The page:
Kent community discusses racial issues

Matthew Merchant

Kent State students, faculty and guests discussed race and social issues present in the nation at the Race on Trial symposium Thursday.

Rhonda Williams, director of the Social Justice Institute at Case Western Reserve University, gave the keynote address entitled “Evidence of Things Done: Race in the 21st Century.”

“We all have race,” Williams said. “Everyone in this room has race.”

Fewer than 60 people were in the audience, but they responded to such topics as the death of Trayvon Martin, racial stereotypes in the media and male violence with both applause and outrage.

“Race is uncomfortable,” Kent State lecturer Denise Harrison said during the panel session. “It’s uncomfortable because it’s all around us, and we don’t acknowledge it.”

Williams asked the audience, “Who are our witnesses to the truth that race remains ever present and poignant in the symbolic and actual way that this nation handles its business?”

Williams pushed the audience even further.

“How do we challenge individual and systemic racism?” asked Williams. “In a way that prevents us from contributing to the ways in which peoples dignity and life chances are undercut? How can race and antiracist struggle operate in a different way to provide road maps?”

Richard Serpe, chair of the sociology department at Kent State, participated in a panel discussion with Harrison and community organizer Ishmail Al-Amin, as well.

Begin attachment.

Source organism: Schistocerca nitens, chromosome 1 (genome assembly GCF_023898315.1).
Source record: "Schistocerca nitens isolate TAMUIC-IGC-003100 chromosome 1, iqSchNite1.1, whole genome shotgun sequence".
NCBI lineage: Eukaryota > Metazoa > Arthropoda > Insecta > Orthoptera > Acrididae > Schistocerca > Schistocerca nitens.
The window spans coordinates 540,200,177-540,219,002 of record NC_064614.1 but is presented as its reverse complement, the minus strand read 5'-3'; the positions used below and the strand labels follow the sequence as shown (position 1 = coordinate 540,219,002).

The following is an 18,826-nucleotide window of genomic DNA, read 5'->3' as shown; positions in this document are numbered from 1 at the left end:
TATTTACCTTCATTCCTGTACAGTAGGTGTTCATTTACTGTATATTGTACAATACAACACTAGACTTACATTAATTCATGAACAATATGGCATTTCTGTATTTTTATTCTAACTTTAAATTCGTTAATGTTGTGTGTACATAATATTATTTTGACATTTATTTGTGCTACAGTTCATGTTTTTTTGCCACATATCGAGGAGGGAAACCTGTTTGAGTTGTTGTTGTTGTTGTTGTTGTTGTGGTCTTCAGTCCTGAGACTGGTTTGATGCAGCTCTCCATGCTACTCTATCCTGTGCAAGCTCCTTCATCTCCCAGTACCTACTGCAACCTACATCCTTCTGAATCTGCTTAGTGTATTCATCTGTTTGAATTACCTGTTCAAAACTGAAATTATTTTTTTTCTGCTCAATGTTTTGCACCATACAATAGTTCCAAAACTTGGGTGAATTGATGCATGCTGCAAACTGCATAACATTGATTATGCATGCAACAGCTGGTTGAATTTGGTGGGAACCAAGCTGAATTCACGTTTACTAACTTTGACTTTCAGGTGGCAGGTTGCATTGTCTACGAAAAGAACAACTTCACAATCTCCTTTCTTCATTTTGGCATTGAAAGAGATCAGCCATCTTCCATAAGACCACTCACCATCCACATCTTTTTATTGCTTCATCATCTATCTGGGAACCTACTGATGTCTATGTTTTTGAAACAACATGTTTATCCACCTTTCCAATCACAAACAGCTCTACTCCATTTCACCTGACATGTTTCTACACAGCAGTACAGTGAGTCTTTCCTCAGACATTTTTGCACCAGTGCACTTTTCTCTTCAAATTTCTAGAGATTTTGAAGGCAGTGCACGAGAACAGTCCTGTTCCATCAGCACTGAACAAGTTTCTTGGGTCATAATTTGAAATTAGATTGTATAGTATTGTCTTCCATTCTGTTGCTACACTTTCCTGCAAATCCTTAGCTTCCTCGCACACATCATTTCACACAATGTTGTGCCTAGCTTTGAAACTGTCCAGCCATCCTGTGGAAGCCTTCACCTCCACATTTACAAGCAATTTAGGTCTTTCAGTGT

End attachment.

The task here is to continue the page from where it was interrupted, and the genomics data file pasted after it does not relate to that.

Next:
“When is race not a part of what we do?” Serpe asked while discussing the sociology behind racism.

He also touched on the topics of modern Jim Crow laws and racial economic theory. Serpe said most existing government programs that aid the poor are actually legalizing racism through a broken system.

The symposium came to a close after two community organizers gathered the audience into a circle and discussed the possibilities of change.

In a tiered system, individuals can either change culture as a whole or start with themselves and others. Acceptance of diversity and equality, the group decided, leads to healthy societal relationships.

DaMareo Cooper from Stand Up for Ohio and Amaha Salassie, community organizer from Wright State University, gave a short interactive lecture about different aspects of racism in society. Topics included fear and ignorance of citizens when it comes to racism, stereotypes that lead to violence, and privileges based on economic influence.

“Racism is a construction of power,” Cooper said. “Racism is a problem. You cannot solve problems. You’ve got to cut them down into issues. Issues you can work with.”

Contact Matt Merchant at [email protected].